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Lonely PlanetLonely Planet

Lonely Planet

June 2019

Feed your love of travel with award-winning Lonely Planet. Inside you'll find topical ideas for easy inspirational weekend breaks and more adventurous experiences to try out, helped by the insider knowledge of Lonely Planet's many experts around the world. You'll be taken on a journey through words and beautiful photography, with highly atmospheric features transporting you to spectacular landscapes and allowing local people to reveal their culture, history ,food, drink and the natural wonders that surround them.

País:
United Kingdom
Idioma:
English
Editor:
BBC Worldwide Limited
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editor’s note

Just as we might give our homes an occasional makeover or (OK, not me!) adopt a new hairstyle, so this issue of Lonely Planet magazine includes some fresh approaches. For the second time in our decade-long history we’ve tweaked our dimensions and, for the first time, we’ve introduced the same paper all the way through. If you’re a regular reader with an eye for such details, you’ll notice this means the paper in our last section is a little smoother and less bulky, and that photos print on it more sharply. Above all, choosing one paper gives us flexibility – for instance, in this issue, that last section has become longer. We’ve often heard how much our readers love taking city breaks, on average at least three times a…

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the best ticket in the alps

Turning left on entry to a long-haul flight is an experience that can command a five-figure price tag. Keep that context in mind if you find yourself weighing up the £320 starting rate for the new Excellence Class on the famous Glacier Express. Arguably the most scenic train journey in Europe, this service takes almost eight hours to wind its way through the Swiss Alps between the resorts of St Moritz and Zermatt. Passengers in the second- and first-class carriages can also drink in views such as this one, of the Ruinaulta Gorge. But if you book one of the 20 places in Excellence Class, you’ll be guaranteed a window seat. Other perks include a five-course menu of regional cuisine with matching wines, and exclusive access to the Glacier…

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a land less travelled

For a country that has long prided itself on international connections, reaching back to the time of ancient Phoenician traders, Lebanon gets fewer visitors than it deserves, most recently on account of the war in neighbouring Syria. A new eight-day Highlights of Lebanon tour aims to show some of what we’ve been missing, from the Roman ruins of Baalbek (pictured) to forests of cedars in mountain valleys blanketed with snow in winter. It’s some tribute to Lebanese resourcefulness that its cuisine has come to symbolise Middle Eastern food in the world’s eyes, even though this is one of the region’s smallest countries. You’ll get to appreciate why over mezze in Beirut, at breakfast in Tyre’s old souq, and during tastings in a winery established in 1857. Keep abreast of…

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charleston in one hop

Proof that classic styles will always come back into fashion, 349-year-old Charleston, South Carolina, has been repeatedly voted one of America’s favourite small cities in the past decade. Now you can reach it on a direct transatlantic flight for the first time, with British Airways’ nine-hour route from London Heathrow, running until late October. Charleston has preserved its historic architecture better, arguably, than anywhere else in the US, and, these days, visitors are left with a fuller picture of the slavery that once underpinned its wealth. Streetscapes such as Rainbow Row (pictured) decked out in heritage-approved paint schemes are a backdrop to a dining scene that continues to astound, not just with gumbo and other Southern specialities, but also cuisine that draws on cultures further afield. Direct flights twice…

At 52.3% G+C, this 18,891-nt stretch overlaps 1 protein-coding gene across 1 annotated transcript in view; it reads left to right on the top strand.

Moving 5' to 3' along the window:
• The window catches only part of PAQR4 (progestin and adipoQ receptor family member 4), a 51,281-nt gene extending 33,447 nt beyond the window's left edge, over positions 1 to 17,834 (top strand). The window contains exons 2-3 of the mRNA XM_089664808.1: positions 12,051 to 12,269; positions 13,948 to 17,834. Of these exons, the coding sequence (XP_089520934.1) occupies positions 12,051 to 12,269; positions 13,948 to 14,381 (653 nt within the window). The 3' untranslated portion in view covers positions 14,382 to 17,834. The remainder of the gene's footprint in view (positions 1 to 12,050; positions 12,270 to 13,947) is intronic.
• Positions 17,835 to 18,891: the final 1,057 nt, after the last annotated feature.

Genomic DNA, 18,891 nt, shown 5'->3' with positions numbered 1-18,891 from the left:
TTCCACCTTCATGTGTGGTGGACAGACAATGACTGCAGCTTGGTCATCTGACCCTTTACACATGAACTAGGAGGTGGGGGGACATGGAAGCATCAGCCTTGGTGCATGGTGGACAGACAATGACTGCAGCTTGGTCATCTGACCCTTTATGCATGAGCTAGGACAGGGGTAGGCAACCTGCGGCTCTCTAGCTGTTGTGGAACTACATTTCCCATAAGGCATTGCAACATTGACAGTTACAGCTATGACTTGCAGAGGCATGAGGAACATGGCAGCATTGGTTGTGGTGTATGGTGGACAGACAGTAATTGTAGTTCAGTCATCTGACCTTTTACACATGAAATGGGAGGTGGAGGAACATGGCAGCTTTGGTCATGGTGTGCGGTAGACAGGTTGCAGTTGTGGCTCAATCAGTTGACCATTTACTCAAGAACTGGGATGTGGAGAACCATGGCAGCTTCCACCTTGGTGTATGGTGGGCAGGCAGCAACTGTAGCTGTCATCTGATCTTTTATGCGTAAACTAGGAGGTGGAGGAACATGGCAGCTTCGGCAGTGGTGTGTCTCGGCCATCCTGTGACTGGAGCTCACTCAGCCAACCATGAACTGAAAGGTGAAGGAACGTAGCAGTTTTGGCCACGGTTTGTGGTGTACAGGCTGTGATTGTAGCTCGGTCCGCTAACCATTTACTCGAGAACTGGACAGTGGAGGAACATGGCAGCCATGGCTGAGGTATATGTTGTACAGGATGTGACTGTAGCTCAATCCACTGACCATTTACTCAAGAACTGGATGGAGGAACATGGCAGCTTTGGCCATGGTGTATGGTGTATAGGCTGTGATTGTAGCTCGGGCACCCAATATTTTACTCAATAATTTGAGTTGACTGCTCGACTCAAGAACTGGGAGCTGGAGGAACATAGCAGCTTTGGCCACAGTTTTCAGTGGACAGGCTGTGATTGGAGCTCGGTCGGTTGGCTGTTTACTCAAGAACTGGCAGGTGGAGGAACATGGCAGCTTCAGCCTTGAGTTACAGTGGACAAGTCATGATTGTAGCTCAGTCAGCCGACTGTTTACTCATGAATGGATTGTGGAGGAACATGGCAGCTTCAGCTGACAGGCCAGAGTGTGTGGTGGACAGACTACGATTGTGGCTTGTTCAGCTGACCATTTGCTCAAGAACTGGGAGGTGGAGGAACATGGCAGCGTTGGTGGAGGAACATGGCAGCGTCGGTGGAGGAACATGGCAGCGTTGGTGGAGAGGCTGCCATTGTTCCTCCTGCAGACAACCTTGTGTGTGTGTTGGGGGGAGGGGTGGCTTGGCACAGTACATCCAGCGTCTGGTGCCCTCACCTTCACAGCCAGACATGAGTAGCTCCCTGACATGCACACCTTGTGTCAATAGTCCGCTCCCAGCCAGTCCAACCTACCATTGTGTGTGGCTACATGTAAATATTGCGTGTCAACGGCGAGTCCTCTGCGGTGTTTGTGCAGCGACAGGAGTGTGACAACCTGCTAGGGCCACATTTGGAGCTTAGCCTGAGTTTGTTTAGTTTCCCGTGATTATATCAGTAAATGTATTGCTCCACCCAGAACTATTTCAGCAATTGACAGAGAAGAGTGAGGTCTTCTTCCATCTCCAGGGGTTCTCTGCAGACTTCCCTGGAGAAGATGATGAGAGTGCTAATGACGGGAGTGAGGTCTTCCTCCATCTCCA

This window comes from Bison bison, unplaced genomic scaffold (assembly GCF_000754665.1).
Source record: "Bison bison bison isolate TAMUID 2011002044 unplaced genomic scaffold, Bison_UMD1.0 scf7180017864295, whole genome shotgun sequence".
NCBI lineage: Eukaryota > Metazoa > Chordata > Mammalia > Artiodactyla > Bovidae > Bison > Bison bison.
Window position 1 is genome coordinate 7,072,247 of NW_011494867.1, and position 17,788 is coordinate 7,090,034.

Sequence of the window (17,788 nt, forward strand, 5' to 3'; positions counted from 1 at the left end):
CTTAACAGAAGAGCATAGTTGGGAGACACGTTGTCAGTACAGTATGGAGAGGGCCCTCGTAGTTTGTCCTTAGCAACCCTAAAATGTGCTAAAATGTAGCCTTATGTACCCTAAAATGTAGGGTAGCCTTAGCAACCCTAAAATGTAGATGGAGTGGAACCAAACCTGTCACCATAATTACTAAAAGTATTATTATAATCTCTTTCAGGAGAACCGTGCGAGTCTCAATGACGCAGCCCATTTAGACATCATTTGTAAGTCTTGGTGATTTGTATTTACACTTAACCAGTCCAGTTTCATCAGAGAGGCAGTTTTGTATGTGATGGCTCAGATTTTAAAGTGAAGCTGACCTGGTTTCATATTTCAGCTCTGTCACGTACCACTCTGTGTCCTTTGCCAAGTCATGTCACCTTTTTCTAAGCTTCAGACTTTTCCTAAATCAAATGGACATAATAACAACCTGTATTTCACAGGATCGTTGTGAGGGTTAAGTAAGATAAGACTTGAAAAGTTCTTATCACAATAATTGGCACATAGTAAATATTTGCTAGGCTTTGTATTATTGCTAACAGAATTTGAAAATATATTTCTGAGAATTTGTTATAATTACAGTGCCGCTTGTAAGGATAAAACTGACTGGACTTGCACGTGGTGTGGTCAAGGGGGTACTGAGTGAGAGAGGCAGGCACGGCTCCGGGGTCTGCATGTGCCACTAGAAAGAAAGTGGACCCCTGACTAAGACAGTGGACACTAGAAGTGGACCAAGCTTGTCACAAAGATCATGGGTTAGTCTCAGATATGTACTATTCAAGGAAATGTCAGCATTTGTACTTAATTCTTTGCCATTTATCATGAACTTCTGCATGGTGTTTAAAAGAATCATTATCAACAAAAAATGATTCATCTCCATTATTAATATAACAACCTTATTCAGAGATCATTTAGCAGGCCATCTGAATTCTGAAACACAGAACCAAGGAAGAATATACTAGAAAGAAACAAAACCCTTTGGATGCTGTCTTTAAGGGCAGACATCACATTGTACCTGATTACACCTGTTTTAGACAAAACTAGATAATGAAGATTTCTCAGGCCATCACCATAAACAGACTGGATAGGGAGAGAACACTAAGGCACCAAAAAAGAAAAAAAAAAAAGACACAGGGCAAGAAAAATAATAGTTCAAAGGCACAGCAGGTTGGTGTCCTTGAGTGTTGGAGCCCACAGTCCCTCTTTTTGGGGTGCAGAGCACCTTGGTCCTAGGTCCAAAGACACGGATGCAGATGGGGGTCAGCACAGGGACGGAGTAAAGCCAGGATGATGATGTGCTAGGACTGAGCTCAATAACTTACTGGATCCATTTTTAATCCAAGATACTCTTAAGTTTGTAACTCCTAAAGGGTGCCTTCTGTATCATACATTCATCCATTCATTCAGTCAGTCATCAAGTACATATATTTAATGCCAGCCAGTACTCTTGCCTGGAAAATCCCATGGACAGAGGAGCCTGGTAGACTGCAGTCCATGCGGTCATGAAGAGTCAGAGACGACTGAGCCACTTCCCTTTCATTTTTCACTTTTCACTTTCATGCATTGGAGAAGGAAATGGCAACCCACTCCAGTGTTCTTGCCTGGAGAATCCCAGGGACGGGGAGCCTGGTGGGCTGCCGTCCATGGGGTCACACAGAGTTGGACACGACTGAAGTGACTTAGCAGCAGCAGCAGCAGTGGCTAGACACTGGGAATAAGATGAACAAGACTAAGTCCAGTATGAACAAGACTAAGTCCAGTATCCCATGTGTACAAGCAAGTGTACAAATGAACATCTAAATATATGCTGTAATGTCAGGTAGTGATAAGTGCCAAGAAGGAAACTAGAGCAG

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in those shoes?

Getting out on the trails of the Cinque Terre is an ideal way to find fresh perspectives on this stretch of Italy’s Ligurian coast, especially as the namesake five villages experience peak visitor numbers as we move into summer high season. Just make sure you have proper footwear for the trail: this is universal hiking advice in any case, but now local authorities – fed up with having to rescue walkers stranded on precipitous tracks in flip flops – are warning of fines of up to €2,500 (£2,150) for the inadequately shod. Some 75 miles of local paths run along vine-clad, sea-view terraces, or up to hilltop sanctuaries. Although a few routes are currently closed because of rockfalls (including the famous Via dell’Amore – one that might actually be…

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meanwhile, three famous walking trails in the uk are celebrating their golden anniversaries this year…

CLEVELAND WAY The ‘cliff land’ of North Yorkshire is the main attraction on this 109-mile trail. Its western end is the market town of Helmsley at the foot of the heather-clad moors, while its eastern terminus at Filey brings untrammeled beach views. nationaltrail.co.uk/cleveland-way DALES WAY Two national parks get their due in the Dales Way, which runs for 80 miles northwest from Ilkley near Leeds as far as Bowness-on-Windermere. For most of the way it follows river valleys, rather than hill crests, making it a leg-friendly option. dalesway.org OFFA’S DYKE PATH From Prestatyn in the north to the Severn Estuary in the south, this 177-mile route tracks the course of an eighth-century earthwork, crossing the England-Wales border more than 20 times as it passes the Shropshire…

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